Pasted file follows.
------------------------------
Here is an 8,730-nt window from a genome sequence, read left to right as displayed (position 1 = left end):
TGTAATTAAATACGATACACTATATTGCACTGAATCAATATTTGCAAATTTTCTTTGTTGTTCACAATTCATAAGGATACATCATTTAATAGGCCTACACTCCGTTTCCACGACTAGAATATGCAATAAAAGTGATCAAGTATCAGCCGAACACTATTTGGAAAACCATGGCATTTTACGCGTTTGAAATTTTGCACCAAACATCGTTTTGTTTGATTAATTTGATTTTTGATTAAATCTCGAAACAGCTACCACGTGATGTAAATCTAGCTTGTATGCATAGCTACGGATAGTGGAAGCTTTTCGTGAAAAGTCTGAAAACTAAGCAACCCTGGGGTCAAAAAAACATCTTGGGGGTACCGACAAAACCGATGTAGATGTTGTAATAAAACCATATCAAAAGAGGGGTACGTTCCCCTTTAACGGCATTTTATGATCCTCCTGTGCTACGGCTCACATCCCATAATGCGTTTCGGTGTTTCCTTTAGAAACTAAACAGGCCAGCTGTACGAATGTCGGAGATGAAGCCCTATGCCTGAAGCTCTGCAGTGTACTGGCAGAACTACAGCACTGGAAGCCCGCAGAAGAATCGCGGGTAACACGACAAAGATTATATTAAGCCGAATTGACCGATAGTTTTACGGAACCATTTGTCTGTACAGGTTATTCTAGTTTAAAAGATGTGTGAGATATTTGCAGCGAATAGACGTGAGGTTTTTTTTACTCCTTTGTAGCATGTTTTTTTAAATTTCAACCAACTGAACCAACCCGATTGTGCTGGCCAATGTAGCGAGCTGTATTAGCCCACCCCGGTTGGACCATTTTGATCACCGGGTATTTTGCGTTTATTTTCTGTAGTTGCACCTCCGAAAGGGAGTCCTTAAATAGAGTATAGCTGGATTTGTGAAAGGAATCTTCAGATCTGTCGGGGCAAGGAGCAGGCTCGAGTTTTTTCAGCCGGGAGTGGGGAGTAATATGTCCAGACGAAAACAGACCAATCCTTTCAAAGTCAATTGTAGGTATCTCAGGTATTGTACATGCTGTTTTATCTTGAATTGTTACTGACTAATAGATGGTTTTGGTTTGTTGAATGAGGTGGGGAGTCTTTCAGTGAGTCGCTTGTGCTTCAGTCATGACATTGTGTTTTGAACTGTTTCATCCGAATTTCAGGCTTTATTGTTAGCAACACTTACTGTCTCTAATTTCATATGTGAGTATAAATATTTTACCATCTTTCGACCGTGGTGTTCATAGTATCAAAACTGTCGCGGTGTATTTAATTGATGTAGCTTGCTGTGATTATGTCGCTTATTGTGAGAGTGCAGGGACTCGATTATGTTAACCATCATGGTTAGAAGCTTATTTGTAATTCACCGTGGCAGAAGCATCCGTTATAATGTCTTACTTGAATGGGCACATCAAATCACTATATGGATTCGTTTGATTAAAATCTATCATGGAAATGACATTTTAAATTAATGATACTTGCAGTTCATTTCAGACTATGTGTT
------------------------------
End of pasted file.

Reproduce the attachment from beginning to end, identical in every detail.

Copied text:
Here is an 8,730-nt window from a genome sequence, read left to right as displayed (position 1 = left end):
TGTAATTAAATACGATACACTATATTGCACTGAATCAATATTTGCAAATTTTCTTTGTTGTTCACAATTCATAAGGATACATCATTTAATAGGCCTACACTCCGTTTCCACGACTAGAATATGCAATAAAAGTGATCAAGTATCAGCCGAACACTATTTGGAAAACCATGGCATTTTACGCGTTTGAAATTTTGCACCAAACATCGTTTTGTTTGATTAATTTGATTTTTGATTAAATCTCGAAACAGCTACCACGTGATGTAAATCTAGCTTGTATGCATAGCTACGGATAGTGGAAGCTTTTCGTGAAAAGTCTGAAAACTAAGCAACCCTGGGGTCAAAAAAACATCTTGGGGGTACCGACAAAACCGATGTAGATGTTGTAATAAAACCATATCAAAAGAGGGGTACGTTCCCCTTTAACGGCATTTTATGATCCTCCTGTGCTACGGCTCACATCCCATAATGCGTTTCGGTGTTTCCTTTAGAAACTAAACAGGCCAGCTGTACGAATGTCGGAGATGAAGCCCTATGCCTGAAGCTCTGCAGTGTACTGGCAGAACTACAGCACTGGAAGCCCGCAGAAGAATCGCGGGTAACACGACAAAGATTATATTAAGCCGAATTGACCGATAGTTTTACGGAACCATTTGTCTGTACAGGTTATTCTAGTTTAAAAGATGTGTGAGATATTTGCAGCGAATAGACGTGAGGTTTTTTTTACTCCTTTGTAGCATGTTTTTTTAAATTTCAACCAACTGAACCAACCCGATTGTGCTGGCCAATGTAGCGAGCTGTATTAGCCCACCCCGGTTGGACCATTTTGATCACCGGGTATTTTGCGTTTATTTTCTGTAGTTGCACCTCCGAAAGGGAGTCCTTAAATAGAGTATAGCTGGATTTGTGAAAGGAATCTTCAGATCTGTCGGGGCAAGGAGCAGGCTCGAGTTTTTTCAGCCGGGAGTGGGGAGTAATATGTCCAGACGAAAACAGACCAATCCTTTCAAAGTCAATTGTAGGTATCTCAGGTATTGTACATGCTGTTTTATCTTGAATTGTTACTGACTAATAGATGGTTTTGGTTTGTTGAATGAGGTGGGGAGTCTTTCAGTGAGTCGCTTGTGCTTCAGTCATGACATTGTGTTTTGAACTGTTTCATCCGAATTTCAGGCTTTATTGTTAGCAACACTTACTGTCTCTAATTTCATATGTGAGTATAAATATTTTACCATCTTTCGACCGTGGTGTTCATAGTATCAAAACTGTCGCGGTGTATTTAATTGATGTAGCTTGCTGTGATTATGTCGCTTATTGTGAGAGTGCAGGGACTCGATTATGTTAACCATCATGGTTAGAAGCTTATTTGTAATTCACCGTGGCAGAAGCATCCGTTATAATGTCTTACTTGAATGGGCACATCAAATCACTATATGGATTCGTTTGATTAAAATCTATCATGGAAATGACATTTTAAATTAATGATACTTGCAGTTCATTTCAGACTATGTGTT